A Hornbook for Witches: Poems of Fantasy is a collection of poems by Leah Bodine Drake. It was released in 1950, and was the author's first book and her only collection published by Arkham House. It was released in an edition of 553 copies, of which 300 were given to the author, making this one of the rarest books published by Arkham House. The jacket was the work of Frank Utpatel. The volume is dedicated to Drake's ancestor Jean Bodin "who also concerned himself with witches."
According to Sheldon Jaffery's The Arkham House Companion, "the story goes that Ms Drake approached Derleth and requested that a book of her poetry be published by Arkham House, one that would contain a great many more poems than were contained in the 1947 anthology Dark of the Moon. Derleth refused except on the condition that she bear the cost, to which she agreed. After publication of A Hornbook for Witches, Drake received back about 300 copies as her share of the enterprise. Thus, the rarity of the book is explained, as only 253 were available for distribution by Arkham House directly to its dealers and subscribers. It's uncertain what became of Drake's 300 copies, although many may have been given or sold to her friends and neighbors. Lin Carter once told me that he was, some years ago, in a small midwestern city and saw Drake toting a shopping bag overflowing with copies of Hornbook, which she was autographing and selling for $1.50 per copy. The story has the ring of truth since Leah Bodine Drake, at the time the book was published, worked for the Evansville, Indiana Courier. Carter, lacking the foresight that we all acquire through hindsight, failed to buy any copies. He later spent $450.00 for one in less than perfect condition, as it was the last book needed to complete his Arkham House collection."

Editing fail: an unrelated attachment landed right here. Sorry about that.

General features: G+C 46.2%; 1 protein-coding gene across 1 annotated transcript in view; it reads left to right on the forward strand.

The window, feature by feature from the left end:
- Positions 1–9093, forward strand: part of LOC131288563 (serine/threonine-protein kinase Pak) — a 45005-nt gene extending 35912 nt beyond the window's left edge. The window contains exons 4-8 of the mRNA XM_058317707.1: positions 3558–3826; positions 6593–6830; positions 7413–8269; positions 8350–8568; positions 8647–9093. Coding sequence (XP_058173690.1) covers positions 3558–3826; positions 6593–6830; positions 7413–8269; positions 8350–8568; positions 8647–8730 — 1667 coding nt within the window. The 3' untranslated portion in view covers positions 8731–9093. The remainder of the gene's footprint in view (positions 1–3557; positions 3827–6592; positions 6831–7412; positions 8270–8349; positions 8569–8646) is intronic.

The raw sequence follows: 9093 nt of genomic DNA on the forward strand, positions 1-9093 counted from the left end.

New York Times reviewer Orville Prescott described Drake as "a poet who writes in conventional rhyme schemes about very unconventional subjects" and noted that "for the most part Miss Drake goes her own original and fanciful way. Her poems may not be contributions to the great art of poetry, but they are rather fun in a grisly fashion." Boucher and McComas wrote that the collection would appeal "to devotees of supernatural verse (or of attractive book-making)."
An audiobook by the same name was released in 1976, read by Vincent Price. It contains four poems by Drake ("A Hornbook for Witches", "Witches on the Heath", "'All Saints Eve", and "The Ballad of the Jabberwock") as well as other material. The audio was originally released as both LP and on cassette (by Caedmon TC-1497) but can now be sourced on the internet as a CD recording.